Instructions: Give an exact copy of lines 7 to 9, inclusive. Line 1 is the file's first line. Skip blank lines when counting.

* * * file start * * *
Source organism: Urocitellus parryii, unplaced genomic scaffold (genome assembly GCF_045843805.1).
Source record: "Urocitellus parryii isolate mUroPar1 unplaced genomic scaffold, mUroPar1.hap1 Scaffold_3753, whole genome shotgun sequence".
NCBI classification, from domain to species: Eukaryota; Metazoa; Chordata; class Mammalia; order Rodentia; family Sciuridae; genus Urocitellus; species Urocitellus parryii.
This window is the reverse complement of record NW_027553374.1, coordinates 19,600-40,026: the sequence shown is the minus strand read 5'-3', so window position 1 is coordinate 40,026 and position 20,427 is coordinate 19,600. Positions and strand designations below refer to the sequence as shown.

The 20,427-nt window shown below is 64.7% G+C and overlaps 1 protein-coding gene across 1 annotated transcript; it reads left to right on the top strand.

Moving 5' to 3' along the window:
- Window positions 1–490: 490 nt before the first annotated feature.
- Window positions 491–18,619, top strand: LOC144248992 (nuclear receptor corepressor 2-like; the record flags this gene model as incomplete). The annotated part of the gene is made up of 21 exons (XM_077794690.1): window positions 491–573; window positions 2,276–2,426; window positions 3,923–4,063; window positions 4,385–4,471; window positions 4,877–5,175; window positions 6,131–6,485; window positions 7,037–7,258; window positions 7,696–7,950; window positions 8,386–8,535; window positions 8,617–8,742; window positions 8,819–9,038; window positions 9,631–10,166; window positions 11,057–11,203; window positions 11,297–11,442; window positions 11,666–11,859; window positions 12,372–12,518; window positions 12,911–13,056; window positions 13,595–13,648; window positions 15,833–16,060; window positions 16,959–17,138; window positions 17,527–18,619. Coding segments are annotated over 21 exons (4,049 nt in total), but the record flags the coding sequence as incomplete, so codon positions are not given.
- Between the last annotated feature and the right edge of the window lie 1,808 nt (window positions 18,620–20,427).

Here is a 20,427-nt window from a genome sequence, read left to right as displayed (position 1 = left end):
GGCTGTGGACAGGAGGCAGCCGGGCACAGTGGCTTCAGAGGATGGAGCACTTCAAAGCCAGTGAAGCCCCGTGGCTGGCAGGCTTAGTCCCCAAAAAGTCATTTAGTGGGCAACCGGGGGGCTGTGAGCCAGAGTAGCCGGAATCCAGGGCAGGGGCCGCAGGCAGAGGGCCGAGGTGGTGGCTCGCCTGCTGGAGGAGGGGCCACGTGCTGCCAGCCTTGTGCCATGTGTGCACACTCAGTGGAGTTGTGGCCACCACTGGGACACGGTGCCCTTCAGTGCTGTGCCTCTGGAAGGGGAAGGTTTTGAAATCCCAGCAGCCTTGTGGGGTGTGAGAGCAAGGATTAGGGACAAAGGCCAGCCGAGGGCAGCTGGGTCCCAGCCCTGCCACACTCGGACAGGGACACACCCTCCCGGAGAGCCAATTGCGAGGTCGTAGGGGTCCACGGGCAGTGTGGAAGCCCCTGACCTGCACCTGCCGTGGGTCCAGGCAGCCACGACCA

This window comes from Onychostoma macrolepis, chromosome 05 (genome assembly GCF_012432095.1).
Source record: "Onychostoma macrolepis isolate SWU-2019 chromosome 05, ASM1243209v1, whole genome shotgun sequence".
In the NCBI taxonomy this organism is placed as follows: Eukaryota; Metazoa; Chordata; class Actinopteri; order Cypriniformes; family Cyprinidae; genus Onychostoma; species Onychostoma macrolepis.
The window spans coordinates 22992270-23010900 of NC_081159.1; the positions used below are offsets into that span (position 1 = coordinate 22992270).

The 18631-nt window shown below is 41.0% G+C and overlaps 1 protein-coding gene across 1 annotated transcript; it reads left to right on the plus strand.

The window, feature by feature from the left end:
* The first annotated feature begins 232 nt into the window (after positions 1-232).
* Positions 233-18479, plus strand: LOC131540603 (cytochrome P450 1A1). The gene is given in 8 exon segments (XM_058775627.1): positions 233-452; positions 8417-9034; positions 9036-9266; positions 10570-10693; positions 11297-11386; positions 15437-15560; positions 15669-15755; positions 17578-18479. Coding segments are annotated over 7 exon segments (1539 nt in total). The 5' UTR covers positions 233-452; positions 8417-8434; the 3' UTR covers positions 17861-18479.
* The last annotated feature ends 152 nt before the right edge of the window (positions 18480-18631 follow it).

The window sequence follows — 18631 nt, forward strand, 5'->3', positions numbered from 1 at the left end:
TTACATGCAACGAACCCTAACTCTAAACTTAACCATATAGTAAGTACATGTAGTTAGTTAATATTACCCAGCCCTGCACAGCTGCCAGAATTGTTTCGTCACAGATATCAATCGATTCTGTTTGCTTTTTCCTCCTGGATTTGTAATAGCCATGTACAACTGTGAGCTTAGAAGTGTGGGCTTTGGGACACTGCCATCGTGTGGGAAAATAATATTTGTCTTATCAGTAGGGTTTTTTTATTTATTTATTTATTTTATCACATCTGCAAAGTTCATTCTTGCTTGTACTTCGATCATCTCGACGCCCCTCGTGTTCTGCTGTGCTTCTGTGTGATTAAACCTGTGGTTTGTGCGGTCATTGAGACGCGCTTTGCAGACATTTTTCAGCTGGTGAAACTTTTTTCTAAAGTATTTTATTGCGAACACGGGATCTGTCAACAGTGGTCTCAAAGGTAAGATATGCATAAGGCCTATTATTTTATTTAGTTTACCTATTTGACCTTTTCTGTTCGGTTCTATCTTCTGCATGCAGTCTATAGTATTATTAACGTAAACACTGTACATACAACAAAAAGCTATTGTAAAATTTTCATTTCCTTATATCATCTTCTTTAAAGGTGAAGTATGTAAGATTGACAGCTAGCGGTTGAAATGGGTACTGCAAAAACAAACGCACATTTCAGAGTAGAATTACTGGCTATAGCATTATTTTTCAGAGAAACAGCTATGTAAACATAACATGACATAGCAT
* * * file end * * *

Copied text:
- Window positions 1–490: 490 nt before the first annotated feature.
- Window positions 491–18,619, top strand: LOC144248992 (nuclear receptor corepressor 2-like; the record flags this gene model as incomplete). The annotated part of the gene is made up of 21 exons (XM_077794690.1): window positions 491–573; window positions 2,276–2,426; window positions 3,923–4,063; window positions 4,385–4,471; window positions 4,877–5,175; window positions 6,131–6,485; window positions 7,037–7,258; window positions 7,696–7,950; window positions 8,386–8,535; window positions 8,617–8,742; window positions 8,819–9,038; window positions 9,631–10,166; window positions 11,057–11,203; window positions 11,297–11,442; window positions 11,666–11,859; window positions 12,372–12,518; window positions 12,911–13,056; window positions 13,595–13,648; window positions 15,833–16,060; window positions 16,959–17,138; window positions 17,527–18,619. Coding segments are annotated over 21 exons (4,049 nt in total), but the record flags the coding sequence as incomplete, so codon positions are not given.
- Between the last annotated feature and the right edge of the window lie 1,808 nt (window positions 18,620–20,427).